What is our first reaction to new information? Do we doubt its veracity or do we automatically believe it?
Well, a Dutch philosopher Baruch Spinoza believed that the very act of understanding information was believing it. We may be able to change our minds about believing the information later, but at first, we believe everything.
A French philosopher, mathematician and physicist René Descartes, however, did not agree with Spinoza on this. He argued that understanding and believing are two separate processes. He thought that people take in the information by paying attention to it and then decide whether they believe it or not.
Who Was Right?
Daniel Gilbert and his colleagues conducted a series of experiments to test whether understanding and belief operate together or whether belief of disbelief comes later.
71 participants had to read statements about two robberies and then give the robbers a jail sentence. Some of the statements were made to make the crime seem less malicious, for example the robber's kids were starving, and the others made to make it look worse, for example the robber had a gun.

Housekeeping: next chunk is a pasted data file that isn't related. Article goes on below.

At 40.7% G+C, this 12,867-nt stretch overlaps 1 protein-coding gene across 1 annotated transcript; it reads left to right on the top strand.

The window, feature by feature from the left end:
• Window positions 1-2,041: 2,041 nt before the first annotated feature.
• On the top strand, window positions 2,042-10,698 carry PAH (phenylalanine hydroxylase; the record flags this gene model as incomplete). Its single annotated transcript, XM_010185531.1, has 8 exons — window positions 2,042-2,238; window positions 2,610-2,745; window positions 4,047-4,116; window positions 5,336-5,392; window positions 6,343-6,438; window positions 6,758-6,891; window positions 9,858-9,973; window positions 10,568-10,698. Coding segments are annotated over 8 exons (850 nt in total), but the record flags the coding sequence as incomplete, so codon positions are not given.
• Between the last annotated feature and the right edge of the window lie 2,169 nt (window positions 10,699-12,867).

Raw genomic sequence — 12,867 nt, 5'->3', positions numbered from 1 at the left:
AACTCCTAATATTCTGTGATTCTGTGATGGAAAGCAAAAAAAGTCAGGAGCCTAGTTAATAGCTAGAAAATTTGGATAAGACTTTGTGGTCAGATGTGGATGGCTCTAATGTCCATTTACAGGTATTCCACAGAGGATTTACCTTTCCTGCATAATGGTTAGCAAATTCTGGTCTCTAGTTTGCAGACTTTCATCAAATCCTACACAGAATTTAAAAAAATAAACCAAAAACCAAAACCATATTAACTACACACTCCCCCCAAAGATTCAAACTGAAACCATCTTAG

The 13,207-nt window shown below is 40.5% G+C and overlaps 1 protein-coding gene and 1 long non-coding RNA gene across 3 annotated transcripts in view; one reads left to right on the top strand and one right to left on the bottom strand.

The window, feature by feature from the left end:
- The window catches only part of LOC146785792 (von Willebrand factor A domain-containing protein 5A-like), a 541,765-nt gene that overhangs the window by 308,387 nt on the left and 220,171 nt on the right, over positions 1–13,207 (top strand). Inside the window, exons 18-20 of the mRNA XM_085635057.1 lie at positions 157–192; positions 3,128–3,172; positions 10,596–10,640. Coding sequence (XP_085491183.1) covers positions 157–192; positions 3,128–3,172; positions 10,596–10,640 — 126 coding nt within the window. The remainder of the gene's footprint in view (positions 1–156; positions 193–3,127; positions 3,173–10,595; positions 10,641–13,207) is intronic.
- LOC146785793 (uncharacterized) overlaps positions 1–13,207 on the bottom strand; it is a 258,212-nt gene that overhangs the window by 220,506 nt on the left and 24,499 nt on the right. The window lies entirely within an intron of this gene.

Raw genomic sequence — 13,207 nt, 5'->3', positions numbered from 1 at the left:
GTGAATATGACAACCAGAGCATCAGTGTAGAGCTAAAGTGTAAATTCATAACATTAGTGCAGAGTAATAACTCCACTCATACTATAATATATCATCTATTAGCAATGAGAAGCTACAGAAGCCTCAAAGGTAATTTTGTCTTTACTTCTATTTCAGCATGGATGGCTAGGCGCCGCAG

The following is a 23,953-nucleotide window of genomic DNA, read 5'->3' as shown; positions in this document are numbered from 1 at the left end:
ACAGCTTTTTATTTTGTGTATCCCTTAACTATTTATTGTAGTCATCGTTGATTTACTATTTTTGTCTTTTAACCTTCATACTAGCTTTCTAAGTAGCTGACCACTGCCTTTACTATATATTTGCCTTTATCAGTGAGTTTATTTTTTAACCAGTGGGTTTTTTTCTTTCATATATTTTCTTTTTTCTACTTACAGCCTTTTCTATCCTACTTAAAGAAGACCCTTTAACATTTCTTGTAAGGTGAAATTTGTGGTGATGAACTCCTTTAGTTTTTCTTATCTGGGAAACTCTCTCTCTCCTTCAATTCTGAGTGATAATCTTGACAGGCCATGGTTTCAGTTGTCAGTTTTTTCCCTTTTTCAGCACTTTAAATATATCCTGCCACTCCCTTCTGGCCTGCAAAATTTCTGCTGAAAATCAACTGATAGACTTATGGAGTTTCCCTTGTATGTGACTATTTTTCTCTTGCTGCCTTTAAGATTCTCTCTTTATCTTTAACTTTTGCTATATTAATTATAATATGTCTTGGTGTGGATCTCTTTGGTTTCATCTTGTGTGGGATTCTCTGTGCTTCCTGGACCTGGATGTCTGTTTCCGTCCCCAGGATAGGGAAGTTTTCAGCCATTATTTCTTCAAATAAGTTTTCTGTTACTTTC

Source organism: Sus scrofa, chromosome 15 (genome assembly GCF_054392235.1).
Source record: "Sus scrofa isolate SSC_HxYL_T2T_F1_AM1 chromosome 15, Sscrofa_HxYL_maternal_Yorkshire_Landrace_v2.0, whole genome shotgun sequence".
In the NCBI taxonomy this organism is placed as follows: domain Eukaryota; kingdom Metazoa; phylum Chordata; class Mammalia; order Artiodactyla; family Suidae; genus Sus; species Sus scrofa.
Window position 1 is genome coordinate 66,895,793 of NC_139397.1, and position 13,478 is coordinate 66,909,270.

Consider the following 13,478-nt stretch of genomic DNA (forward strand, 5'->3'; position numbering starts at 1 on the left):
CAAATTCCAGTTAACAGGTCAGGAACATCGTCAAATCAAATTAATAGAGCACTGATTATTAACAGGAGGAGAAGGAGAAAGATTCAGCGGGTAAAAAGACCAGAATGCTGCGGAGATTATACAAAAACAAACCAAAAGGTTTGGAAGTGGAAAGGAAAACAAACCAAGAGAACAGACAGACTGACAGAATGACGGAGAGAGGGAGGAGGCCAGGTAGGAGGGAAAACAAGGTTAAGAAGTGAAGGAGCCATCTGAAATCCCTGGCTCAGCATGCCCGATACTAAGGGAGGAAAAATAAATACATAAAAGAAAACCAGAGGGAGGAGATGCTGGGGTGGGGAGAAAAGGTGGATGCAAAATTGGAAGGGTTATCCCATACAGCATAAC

Only some of the statements were true, others were false. Participants were told that true statements were displayed in green type and false in red type. Half of the participants were deliberately distracted while they were reading the false statements. The other half were allowed to read the statements undisturbed.
If Spinoza was right and Descartes wrong, then those who were distracted while reading the false statements wouldn't have time to process the fact that the statement was written in red and is therefore false, and ergo the jail time they give to the criminal would be influenced by the false statements as well.
Well, the results showed that when the false statements made the crime seem worse, the participants who were disturbed gave the criminals almost twice as long prison sentences.
However, the group in which participants were allowed to read undisturbed managed to ignore the false statements and there was no remarkable difference between prison sentences.
These results obviously mean that only when given time to process the information did people behave as the false statements were actually false and that without the time to process the information, people believed what they read.
Gilbert and his colleagues have also conducted further experiments on this subject which have all confirmed that Spinoza was right and we really are designed to believe everything we read.